which involve claims against multiple government actors, the
complaint must make clear “exactly who is alleged to
have done what to whom, to provide each individual defendant
with fair notice” of the basis of the claims against
him or her. Id.
respect to Count I, plaintiff alleges that he told each
defendant about his status as an ex-gang member. Plaintiff
further alleges that at least two “John Doe”
defendants told him he would have no problems on the
“mainline”. Plaintiff alleges that he was later
assaulted. With respect to Count II, plaintiff alleges that
defendant Maye acted with deliberate indifference when he
accepted plaintiff at USP Leavenworth and when he adopted an
unwritten policy of placing ex-gang members into active
population. He alleges that pursuant to this policy, one of
the John Doe defendants was absent from his assigned post
when the assault occurred.
construing the complaint, plaintiff seems to allege that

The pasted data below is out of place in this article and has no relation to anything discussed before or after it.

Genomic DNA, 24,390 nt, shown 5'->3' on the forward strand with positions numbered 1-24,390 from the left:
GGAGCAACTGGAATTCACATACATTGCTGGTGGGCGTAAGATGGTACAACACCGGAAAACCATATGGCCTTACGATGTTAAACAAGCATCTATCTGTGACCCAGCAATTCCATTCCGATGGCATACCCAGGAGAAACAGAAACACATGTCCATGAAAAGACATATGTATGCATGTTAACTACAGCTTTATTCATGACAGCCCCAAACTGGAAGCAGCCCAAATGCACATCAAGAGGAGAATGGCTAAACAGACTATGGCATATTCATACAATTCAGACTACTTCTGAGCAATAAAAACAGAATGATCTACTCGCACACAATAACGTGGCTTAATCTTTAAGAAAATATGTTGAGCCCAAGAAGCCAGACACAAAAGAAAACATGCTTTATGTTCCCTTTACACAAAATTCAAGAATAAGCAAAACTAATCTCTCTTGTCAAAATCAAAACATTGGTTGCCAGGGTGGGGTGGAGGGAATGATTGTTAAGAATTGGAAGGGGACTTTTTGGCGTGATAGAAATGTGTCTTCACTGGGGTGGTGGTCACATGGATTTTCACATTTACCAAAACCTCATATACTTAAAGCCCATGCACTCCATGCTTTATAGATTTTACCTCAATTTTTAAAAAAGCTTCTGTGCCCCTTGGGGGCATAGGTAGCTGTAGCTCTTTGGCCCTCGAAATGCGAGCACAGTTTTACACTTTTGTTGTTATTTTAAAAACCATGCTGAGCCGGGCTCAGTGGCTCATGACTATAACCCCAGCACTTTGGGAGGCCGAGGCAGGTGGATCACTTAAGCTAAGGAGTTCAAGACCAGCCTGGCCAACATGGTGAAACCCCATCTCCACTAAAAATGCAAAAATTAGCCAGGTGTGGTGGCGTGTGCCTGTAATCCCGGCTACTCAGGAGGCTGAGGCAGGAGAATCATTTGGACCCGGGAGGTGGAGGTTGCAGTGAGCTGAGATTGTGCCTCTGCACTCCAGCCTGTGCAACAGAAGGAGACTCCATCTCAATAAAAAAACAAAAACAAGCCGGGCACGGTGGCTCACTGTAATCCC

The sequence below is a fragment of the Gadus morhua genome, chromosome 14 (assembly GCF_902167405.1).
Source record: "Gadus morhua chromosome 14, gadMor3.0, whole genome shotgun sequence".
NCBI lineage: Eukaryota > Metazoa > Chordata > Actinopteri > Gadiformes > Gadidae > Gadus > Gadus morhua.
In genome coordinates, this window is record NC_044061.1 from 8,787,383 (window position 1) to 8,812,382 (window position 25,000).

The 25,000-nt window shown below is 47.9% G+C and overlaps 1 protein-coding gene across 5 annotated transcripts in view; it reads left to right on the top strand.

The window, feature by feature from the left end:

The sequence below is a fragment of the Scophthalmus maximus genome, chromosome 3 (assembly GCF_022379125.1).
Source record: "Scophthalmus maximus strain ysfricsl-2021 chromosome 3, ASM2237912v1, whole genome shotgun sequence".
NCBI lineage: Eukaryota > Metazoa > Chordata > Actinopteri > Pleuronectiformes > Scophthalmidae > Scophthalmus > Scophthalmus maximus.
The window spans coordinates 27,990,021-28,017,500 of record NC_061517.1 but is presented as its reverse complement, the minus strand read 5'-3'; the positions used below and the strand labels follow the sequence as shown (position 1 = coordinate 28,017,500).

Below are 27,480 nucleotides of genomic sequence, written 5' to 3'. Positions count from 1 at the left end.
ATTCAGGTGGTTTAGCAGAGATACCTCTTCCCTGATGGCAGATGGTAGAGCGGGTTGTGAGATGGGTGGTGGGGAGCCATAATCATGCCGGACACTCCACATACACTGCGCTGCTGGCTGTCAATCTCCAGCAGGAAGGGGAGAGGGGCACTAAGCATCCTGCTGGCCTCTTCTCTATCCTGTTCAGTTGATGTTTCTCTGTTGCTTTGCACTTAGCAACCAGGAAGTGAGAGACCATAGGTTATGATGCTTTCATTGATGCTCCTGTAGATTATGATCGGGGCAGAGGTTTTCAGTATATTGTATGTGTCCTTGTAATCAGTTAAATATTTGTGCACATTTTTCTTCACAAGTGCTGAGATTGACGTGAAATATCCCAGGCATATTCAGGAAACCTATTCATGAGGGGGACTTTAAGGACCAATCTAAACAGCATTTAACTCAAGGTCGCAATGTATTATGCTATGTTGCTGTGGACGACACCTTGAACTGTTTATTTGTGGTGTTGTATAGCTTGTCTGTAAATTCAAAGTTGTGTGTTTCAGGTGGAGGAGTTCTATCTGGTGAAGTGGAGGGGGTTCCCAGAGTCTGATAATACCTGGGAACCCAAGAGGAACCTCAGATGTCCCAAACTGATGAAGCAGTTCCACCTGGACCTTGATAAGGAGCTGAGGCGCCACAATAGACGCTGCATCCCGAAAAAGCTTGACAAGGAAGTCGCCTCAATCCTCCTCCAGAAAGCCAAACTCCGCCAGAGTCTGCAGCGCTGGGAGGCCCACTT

defendants should have known that placing plaintiff –
as an ex-member of “Tango Blast” – on the
“mainline” was an excessive risk to his safety.
Similarly, plaintiff seems to allege that defendant Maye
should have known that accepting plaintiff at USP Leavenworth
and that having a policy of placing ex-gang members on the
“mainline” were excessive risks to his safety.
Plaintiff must do more, however, than allege that defendants
should have known of the risk of harm. See Verdecia v.
Adams, 327 F.3d 1171, 1175-6 (10th Cir.
2003). The complaint contains no allegation that any
defendant drew any inference that plaintiff faced a
substantial risk of harm. In fact, plaintiff presents
evidence to the contrary – at least two defendants told
plaintiff he would have “no problems on the
mainline”. Accordingly, plaintiff fails to meet the
deliberate indifference pleading requirements and therefore
fails to state a claim upon which relief may be granted.
IS THEREFORE BY THE COURT ORDERED that
plaintiff’s motion to reopen case (Doc. 9) be and
hereby is granted.
IS FURTHER ORDERED that the court’s order
(Doc. 7) and judgment (Doc. 8) of September 13, 2016, be and
hereby are vacated.
IS FURTHER ORDERED that plaintiff is given
twenty-one (21) days to show good cause in writing to the
Honorable Sam A. Crow, United States Senior District Judge,
why plaintiff’s complaint should not be dismissed for
failing to state a claim upon which relief may be granted.